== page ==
The winter was long, cold and had many precipitations with heavy snowfalls towards the end of January. Spring-like conditions did not arrive until the month of April, but after the second half of May, there was a shift between hot and cold conditions, with little precipitations. In mid-September, four days of torrential days accumulated to 3-5 times the average monthly rainfall and just a little under the total precipitations of the first 8 months of the year. The year favored the Arneis – especially because of the night/day temperature fluctuations seen during the last ten days of August – which reached excellent ripeness levels and had intense aromas. As for the Nebbiolo, only those who were patient enough to wait were able to obtain healthy and good quality grapes, which led to Roero of complex aromas, the right acidity and a good alcohol level.


The year 2005 was characterized by abnormal weather conditions, all which in the end, however, were satisfactory. A mild winter of low precipitations was followed by a spring that began with cooler temperatures and little rainfalls. The temperature increased drastically in the month of June, leading to above-average seasonal temperatures; August, in spite of the forecasts was characterized by below-average temperatures and calm skies. The month of September began with some days of rainfalls, conditions that then became normal, turning almost summer-like by the end of the month, with strong temperature fluctuations that helped bring out the sugar accumulation and the aromatic compounds of the grapes. There were some rainfalls in the month of October, but by then the harvest had pretty much been concluded. The grapes were all together healthy, with a lower production in comparison with the year 2004. The Roero Arneis are bold with a good aromatic richness, while the Roero are full-bodied, with good alcohol content and intense aromatic sensations.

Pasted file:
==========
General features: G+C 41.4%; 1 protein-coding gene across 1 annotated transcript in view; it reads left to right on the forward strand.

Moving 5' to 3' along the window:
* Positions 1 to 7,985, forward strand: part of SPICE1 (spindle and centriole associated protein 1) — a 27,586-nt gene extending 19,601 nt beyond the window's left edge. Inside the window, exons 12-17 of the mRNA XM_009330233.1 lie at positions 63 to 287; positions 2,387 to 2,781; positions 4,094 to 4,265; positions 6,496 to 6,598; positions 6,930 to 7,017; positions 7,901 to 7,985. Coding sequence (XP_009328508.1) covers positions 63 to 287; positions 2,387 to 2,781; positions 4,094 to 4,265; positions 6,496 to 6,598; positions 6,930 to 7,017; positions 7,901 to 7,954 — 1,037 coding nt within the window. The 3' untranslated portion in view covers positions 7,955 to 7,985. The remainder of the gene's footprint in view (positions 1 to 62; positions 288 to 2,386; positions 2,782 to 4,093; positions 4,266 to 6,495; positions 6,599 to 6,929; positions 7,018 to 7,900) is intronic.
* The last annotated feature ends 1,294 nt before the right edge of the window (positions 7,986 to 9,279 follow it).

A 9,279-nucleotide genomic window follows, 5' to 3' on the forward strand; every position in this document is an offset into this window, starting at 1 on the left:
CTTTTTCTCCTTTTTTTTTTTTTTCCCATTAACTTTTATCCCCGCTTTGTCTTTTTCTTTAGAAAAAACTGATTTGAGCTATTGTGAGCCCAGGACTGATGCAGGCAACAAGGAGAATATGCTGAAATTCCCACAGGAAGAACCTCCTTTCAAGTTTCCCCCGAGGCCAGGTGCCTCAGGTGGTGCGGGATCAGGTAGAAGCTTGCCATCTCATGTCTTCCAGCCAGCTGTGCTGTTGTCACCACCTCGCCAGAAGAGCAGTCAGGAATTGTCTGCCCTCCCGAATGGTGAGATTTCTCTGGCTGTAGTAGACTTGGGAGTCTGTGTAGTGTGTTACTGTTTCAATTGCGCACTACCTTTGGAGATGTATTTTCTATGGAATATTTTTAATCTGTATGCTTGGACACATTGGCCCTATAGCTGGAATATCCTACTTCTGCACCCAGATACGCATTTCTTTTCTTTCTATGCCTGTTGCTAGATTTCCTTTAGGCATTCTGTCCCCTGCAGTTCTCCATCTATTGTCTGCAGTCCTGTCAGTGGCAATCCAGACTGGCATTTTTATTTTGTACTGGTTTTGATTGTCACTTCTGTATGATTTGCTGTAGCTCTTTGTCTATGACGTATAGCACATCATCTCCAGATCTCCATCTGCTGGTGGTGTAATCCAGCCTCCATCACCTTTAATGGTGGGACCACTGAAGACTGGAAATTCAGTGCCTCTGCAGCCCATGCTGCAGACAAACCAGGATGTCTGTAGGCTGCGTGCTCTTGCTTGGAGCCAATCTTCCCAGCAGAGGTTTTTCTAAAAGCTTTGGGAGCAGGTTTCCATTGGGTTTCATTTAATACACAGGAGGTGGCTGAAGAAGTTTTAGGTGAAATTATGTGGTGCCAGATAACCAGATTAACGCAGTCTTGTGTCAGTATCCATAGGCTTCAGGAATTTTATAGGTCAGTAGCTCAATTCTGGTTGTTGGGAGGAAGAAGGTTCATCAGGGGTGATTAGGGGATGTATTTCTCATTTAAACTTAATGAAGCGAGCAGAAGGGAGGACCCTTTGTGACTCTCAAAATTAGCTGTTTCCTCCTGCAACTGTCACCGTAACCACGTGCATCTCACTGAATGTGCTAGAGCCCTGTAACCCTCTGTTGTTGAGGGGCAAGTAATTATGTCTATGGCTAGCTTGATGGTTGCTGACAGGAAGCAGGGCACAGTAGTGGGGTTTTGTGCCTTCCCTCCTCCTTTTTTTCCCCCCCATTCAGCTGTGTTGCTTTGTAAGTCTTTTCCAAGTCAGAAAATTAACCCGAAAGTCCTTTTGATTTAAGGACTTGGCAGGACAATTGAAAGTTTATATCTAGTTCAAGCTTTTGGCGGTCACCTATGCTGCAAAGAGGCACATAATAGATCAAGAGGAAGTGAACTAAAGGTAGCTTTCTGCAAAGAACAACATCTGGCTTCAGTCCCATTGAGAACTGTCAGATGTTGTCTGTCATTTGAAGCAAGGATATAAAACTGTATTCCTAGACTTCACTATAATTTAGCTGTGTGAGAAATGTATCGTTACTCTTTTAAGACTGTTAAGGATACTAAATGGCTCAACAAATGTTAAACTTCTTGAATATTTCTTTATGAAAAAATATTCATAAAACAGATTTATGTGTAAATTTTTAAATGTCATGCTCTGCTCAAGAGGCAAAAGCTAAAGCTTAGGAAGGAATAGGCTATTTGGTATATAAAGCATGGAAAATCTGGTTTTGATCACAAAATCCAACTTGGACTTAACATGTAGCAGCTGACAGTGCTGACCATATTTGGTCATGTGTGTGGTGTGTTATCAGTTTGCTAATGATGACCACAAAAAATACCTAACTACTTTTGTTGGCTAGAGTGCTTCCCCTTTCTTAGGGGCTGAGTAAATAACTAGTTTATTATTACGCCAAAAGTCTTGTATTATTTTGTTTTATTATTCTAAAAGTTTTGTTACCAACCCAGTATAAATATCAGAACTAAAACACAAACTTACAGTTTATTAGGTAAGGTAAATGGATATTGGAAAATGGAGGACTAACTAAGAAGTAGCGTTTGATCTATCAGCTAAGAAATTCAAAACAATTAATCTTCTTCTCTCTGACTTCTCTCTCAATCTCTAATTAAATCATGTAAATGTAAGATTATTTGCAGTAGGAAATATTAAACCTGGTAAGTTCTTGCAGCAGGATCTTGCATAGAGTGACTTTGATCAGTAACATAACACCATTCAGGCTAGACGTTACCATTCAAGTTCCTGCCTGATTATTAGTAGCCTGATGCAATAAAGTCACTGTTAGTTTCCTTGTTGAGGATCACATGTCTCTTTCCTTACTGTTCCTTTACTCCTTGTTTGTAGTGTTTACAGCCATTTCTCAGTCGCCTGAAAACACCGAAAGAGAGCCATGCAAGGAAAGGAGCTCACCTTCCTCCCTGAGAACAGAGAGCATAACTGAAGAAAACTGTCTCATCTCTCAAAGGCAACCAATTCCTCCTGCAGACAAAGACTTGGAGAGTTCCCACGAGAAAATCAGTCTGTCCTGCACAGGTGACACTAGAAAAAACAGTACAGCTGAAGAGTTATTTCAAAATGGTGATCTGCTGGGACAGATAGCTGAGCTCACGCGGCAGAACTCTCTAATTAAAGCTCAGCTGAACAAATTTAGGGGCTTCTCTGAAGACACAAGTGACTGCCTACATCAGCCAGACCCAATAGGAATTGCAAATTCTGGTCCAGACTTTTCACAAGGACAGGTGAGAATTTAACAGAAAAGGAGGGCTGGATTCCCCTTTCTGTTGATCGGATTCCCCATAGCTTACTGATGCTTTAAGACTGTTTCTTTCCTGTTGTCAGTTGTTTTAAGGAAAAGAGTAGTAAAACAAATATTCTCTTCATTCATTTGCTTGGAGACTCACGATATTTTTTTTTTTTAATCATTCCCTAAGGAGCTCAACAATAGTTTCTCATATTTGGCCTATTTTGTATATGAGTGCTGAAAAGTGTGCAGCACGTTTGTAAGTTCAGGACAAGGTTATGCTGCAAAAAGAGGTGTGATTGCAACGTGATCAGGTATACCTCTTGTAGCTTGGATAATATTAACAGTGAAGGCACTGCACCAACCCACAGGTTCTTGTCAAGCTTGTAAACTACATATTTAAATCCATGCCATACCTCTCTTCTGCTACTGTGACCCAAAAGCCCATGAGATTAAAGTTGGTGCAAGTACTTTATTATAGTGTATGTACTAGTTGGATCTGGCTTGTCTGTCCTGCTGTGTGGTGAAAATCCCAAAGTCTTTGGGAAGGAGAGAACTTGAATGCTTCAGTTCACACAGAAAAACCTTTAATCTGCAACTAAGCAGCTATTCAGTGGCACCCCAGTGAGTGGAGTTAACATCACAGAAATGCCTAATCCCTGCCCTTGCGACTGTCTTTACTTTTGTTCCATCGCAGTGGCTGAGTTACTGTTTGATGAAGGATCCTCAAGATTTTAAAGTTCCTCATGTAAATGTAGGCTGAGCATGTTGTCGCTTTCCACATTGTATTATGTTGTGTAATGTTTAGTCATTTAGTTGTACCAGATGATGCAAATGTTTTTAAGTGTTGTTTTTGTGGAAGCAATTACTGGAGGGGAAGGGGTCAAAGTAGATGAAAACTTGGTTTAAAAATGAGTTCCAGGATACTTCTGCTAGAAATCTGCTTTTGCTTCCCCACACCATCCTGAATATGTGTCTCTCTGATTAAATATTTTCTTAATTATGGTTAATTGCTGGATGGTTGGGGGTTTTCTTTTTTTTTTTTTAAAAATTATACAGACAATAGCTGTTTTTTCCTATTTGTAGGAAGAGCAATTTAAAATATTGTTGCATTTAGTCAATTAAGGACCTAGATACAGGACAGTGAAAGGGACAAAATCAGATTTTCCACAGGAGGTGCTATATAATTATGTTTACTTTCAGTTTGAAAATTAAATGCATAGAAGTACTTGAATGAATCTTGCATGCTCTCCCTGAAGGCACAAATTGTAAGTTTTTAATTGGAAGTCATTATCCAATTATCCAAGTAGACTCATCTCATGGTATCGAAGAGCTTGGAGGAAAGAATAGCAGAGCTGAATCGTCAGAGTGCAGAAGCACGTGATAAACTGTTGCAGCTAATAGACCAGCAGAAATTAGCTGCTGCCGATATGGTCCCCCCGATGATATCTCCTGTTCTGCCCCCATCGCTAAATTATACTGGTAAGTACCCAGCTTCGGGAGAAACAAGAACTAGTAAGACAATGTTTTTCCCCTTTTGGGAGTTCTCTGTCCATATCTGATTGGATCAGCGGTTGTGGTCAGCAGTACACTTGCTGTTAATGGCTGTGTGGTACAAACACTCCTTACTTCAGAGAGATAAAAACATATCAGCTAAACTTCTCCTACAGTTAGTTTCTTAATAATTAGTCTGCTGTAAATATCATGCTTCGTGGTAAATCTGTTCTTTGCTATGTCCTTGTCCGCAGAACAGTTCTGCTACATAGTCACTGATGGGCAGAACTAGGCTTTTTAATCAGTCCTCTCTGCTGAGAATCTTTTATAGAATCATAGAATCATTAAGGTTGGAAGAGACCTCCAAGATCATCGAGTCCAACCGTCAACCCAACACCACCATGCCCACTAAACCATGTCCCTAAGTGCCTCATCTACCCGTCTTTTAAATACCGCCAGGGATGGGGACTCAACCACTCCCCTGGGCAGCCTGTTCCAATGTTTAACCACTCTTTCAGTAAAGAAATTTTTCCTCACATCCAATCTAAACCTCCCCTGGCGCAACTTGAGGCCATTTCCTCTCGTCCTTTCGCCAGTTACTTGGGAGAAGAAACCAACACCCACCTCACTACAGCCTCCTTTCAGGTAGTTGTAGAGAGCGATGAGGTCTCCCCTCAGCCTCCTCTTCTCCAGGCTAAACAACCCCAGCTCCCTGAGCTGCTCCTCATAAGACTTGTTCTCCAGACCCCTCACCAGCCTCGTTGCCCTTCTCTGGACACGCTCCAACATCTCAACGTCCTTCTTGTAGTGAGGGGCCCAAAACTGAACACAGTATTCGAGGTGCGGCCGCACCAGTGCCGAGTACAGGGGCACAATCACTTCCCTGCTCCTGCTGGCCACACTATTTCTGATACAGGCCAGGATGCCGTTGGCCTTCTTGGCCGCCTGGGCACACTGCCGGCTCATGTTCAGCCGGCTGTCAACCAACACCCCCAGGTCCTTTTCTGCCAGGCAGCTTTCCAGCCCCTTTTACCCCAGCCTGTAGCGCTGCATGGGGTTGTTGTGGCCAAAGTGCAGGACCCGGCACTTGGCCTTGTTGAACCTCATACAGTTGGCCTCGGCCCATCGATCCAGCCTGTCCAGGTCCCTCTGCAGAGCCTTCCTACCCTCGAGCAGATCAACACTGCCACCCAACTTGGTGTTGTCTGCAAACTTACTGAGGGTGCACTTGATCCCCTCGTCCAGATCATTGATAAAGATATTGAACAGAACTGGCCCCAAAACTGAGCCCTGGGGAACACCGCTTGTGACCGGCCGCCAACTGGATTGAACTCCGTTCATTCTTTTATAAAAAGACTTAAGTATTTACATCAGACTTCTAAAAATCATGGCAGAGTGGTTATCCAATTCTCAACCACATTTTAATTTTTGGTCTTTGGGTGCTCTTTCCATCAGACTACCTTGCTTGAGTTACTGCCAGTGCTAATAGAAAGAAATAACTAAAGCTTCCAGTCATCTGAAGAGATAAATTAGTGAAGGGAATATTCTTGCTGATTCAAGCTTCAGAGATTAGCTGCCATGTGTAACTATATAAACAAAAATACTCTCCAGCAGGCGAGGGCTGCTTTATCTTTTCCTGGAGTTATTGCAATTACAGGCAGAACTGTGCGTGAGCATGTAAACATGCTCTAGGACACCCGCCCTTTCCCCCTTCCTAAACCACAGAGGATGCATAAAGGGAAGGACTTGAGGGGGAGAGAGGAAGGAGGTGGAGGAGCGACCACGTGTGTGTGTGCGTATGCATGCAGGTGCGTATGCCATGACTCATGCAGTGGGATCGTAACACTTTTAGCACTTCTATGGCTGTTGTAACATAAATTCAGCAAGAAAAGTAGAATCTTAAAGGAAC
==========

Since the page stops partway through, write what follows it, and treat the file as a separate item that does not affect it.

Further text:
A “nervous” winter, with average harsh temperatures, as well as a spring characterized by heavy precipitations up until the beginning of May allowed for the replenishing of the water supply. The following months witnessed summer temperatures that were never too high and almost a total absence of precipitations. The entire month of September and the first days of October were sunny, with temperatures above the seasonal average. These conditions allowed for an abundant harvest of mature and healthy grapes, were the true challenge became the regulation of the production. The harvest was long and quiet: it started in mid September for the Arneis and finished at the end of October for the Nebbiolo. The resulting Roero Arneis wines had average alcohol contents, balanced acidity and intense aromas, while the Roero had complex and interesting aromas, a good acidity, and were rather elegant.


The 2003 vintage was characterized by constant periods of sunshine with almost a total absence of rain; these series of facts led to record high temperatures for the area, and kept them high for a long period. At the end of August rainfall totals reached 265mm, compared with 830mm in 2002 and 390mm in 1997. The Arneis harvest was finished by September 10th, with a good overall situation, average alcohol content and decent aromas. Even though sun and heat burns were evident on some Nebbiolo grape berries, the qualitative level reached was rather high, leading to Roero wines that were rich and high in alcohol content.